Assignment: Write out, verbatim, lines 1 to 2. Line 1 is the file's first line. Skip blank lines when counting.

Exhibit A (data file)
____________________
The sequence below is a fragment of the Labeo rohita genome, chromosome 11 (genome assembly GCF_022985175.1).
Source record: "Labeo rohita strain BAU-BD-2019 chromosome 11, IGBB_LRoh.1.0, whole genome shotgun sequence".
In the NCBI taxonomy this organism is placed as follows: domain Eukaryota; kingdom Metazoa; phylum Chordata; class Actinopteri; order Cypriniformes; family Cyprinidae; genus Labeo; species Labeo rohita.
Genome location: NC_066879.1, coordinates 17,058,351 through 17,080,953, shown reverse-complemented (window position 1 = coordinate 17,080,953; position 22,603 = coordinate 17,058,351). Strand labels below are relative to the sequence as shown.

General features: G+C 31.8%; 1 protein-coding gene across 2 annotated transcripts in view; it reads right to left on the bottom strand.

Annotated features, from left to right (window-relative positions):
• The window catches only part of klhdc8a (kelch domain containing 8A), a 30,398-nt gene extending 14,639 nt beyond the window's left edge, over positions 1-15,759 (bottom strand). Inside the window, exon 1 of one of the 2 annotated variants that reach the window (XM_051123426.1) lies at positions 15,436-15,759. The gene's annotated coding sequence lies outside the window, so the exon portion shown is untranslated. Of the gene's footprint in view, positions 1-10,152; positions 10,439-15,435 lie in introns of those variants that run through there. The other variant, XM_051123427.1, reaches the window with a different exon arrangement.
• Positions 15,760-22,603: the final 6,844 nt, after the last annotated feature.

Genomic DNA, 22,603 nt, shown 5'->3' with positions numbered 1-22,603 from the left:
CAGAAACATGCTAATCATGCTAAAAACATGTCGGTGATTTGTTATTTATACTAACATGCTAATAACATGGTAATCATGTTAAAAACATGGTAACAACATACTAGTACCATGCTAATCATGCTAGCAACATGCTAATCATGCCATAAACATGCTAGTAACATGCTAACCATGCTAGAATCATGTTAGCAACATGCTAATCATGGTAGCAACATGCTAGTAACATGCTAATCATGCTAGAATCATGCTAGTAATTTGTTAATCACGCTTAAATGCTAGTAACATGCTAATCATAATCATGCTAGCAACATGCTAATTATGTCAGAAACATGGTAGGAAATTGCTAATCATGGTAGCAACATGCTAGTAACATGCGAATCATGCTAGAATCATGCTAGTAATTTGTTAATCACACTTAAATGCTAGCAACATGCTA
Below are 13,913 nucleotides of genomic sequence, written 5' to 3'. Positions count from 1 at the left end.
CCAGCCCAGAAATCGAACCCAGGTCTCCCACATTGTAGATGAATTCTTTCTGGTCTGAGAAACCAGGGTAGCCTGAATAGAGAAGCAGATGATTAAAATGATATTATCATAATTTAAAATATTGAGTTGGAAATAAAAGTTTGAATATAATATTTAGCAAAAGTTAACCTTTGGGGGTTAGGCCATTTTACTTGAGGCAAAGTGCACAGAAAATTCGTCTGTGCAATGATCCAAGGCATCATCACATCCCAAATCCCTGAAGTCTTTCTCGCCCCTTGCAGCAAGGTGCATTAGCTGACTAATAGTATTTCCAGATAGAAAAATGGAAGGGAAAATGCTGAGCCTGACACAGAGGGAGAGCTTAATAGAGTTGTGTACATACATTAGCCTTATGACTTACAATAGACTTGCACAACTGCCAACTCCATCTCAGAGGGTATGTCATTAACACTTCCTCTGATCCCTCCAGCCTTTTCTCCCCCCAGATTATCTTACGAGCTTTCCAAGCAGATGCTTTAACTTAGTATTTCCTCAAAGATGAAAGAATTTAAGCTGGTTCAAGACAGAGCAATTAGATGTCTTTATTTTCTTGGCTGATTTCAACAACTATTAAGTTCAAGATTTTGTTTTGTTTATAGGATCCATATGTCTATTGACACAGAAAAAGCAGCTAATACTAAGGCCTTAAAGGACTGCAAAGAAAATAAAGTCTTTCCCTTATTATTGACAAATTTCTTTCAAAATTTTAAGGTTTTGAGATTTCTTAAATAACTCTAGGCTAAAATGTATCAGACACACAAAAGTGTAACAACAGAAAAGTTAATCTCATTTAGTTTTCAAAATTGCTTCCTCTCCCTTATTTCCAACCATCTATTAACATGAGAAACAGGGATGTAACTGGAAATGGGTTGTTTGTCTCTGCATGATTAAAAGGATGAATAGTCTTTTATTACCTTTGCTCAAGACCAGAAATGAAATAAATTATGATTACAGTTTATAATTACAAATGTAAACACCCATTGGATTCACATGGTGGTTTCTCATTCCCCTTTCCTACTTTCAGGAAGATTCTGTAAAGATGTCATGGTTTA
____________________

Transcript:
The sequence below is a fragment of the Labeo rohita genome, chromosome 11 (genome assembly GCF_022985175.1).
Source record: "Labeo rohita strain BAU-BD-2019 chromosome 11, IGBB_LRoh.1.0, whole genome shotgun sequence".